Hiring Managers won’t schedule a final round interview without a genuine desire to have you in their company. You are legitimately in the running to procure the job in question. At Excel Recruitment, we prepare candidates week in week out, and have been fed back some of this information from the companies we recruit for. Final round interviews are always the trickiest. Candidates often feel they have exhausted themselves, having already identified and sold themselves and their attributes.
In most cases final round interviews will take place in-store/on site. You will have illustrated that you have the skills for the job, now is the time for them to gauge mannerisms and your cultural fit, two very important facets that determine your success in a new job.
Whilst we recruit for a variety of positions and industries, these were the areas of focus that appear pertinent to any job.
Confidence is incredibly important in most situations, but particularly in interviews and especially in the final round.
- Going into the interview don’t show any self-doubt.
- Know your CV upside down, know your numbers, (KPIs, targets, profits, turnover) and know your capabilities with regard to this job.
- You have been impressed with your CV to be called for interview in the first place. You were invited back after meeting you; there is no reason why you shouldn’t be confident.
Know when to brag about your strong attributes, what positive and progressive changes and what you’ve achieved previous. Contrastingly, know when the right time to address your weak point is. Self-awareness isn’t arrogance, nor is it self-doubt. One thing to remember is to spin any weaknesses positively. An example that prevents you from sounding overconfident might be
- Acknowledging any weakness and showing tangible steps you’ve taken to improve.
ALWAYS prepare beforehand. This is one thing that couldn’t be emphasised by clients and consultants enough. Fail to prepare, prepare to fail. A phrase that typifies what will happen if you fail to do sufficient research.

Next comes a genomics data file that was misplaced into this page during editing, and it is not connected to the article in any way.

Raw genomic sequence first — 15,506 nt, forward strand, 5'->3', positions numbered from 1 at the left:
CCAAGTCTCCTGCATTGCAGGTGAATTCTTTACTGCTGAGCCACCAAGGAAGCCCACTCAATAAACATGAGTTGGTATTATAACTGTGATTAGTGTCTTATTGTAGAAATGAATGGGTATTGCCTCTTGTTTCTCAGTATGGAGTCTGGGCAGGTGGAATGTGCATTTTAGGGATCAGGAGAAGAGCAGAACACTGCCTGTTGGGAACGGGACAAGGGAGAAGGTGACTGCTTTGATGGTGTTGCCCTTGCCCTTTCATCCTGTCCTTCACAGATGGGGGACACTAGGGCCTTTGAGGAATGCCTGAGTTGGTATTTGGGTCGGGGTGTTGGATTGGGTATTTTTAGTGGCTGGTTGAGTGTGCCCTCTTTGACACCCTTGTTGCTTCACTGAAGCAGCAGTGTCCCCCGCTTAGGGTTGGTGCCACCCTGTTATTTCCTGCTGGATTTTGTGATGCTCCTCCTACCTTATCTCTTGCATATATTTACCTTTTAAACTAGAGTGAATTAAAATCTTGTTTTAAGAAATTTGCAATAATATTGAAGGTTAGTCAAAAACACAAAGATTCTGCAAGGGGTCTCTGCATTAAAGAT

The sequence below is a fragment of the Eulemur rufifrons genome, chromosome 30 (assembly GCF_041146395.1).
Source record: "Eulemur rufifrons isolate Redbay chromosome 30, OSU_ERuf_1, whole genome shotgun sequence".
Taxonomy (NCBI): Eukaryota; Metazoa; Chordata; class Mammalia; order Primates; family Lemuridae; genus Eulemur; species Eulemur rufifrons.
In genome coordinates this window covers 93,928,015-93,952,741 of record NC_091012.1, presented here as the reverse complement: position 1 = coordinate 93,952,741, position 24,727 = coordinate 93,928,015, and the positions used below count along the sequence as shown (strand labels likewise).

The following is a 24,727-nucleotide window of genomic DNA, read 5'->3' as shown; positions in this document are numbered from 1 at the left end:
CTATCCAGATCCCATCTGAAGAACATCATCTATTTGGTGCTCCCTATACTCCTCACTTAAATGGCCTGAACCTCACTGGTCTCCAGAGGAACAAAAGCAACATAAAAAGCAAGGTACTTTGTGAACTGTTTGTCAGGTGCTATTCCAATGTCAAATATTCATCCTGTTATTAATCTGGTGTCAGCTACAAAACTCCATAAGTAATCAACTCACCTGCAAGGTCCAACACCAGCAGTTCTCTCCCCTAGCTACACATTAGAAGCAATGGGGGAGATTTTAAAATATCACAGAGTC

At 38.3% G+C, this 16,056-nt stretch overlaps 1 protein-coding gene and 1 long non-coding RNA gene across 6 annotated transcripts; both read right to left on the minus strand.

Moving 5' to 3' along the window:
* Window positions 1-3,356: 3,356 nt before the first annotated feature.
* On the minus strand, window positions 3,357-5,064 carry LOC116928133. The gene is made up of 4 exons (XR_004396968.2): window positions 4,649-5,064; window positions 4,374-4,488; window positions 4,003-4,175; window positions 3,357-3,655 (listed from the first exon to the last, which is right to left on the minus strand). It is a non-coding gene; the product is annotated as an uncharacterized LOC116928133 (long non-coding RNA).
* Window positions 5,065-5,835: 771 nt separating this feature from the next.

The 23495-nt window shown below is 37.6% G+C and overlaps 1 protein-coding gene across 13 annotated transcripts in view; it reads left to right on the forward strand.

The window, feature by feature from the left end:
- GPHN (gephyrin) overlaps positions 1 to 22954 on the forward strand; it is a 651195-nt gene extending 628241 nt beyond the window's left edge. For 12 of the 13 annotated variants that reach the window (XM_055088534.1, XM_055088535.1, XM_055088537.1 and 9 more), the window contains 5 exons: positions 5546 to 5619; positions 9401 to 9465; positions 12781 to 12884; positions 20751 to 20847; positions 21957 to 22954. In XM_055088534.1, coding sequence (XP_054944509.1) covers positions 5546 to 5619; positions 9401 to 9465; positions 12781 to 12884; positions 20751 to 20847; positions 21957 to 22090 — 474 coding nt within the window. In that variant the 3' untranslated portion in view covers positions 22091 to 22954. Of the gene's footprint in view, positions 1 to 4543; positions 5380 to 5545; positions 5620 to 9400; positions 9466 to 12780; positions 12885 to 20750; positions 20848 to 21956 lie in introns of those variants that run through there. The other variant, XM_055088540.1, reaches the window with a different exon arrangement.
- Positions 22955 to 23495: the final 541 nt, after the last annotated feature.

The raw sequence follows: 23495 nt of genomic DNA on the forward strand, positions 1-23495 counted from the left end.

Always have a back-up plan going in case something doesn’t go as planned. (One thing that is more popular over the last few months is a SWOT analysis by candidates.)
- Practice your presentation/answers and get feedback from friends and family about the language you are using.
- Don’t undervalue paper presentations. Be prepared for any glitches on the day, and back up such presentations to your email, drop box, google drive etc. so they are accessible on any device. Should all these fail, go old school with it printed out. It leaves you well prepared in terms of content and adequately prepared for every technical eventuality.
*One thing you need to be aware of at all times is that this is not your first interview. Unless you are meeting with totally different people, don’t bore the interviewees by talking about the same things you did in your first interview.
Companies want positivity. Speaking well of your past and current employers and showing excitement about the prospects of working with your new potential company, should be premise for all answer. Always focus on framing and presenting things positively. Potential employers expect you to really shine in a final round interview. Having said that, they also expect nervousness; you are human and they know that.
Other noteworthy things.
More specifically, ask thoughtful questions. Often candidates can be consumed by nerves and appear too enthused at things that aren’t important in the interview. Things like being shown the office, or fire escape. Always keep the focus on the job in question and always use this focus to build thoughtful questions. An easy one that illustrates your team awareness and fit into the team would be
- Have members of the team come from similar backgrounds to myself?
Focus on You
In final round interviews it is easy to run away with enthusiasm. Talk about potential projects you’ll be working on is naturally exciting. As is being shown all the office perks. Don’t let this be a distraction that takes away from you making your case for the position.
Put your personality across. Don’t let the severity of a final round interview deter you from building rapport. Hiring Managers appreciate a laugh (when relevant) too.
If you are unsuccessful in getting the job DON’T let it shatter your confidence. You have the skills, experience and determination to have got to final round. There are likely to be various factors that led to the decision to hire someone else; it doesn’t necessarily bear negatively on you as person or as a professional.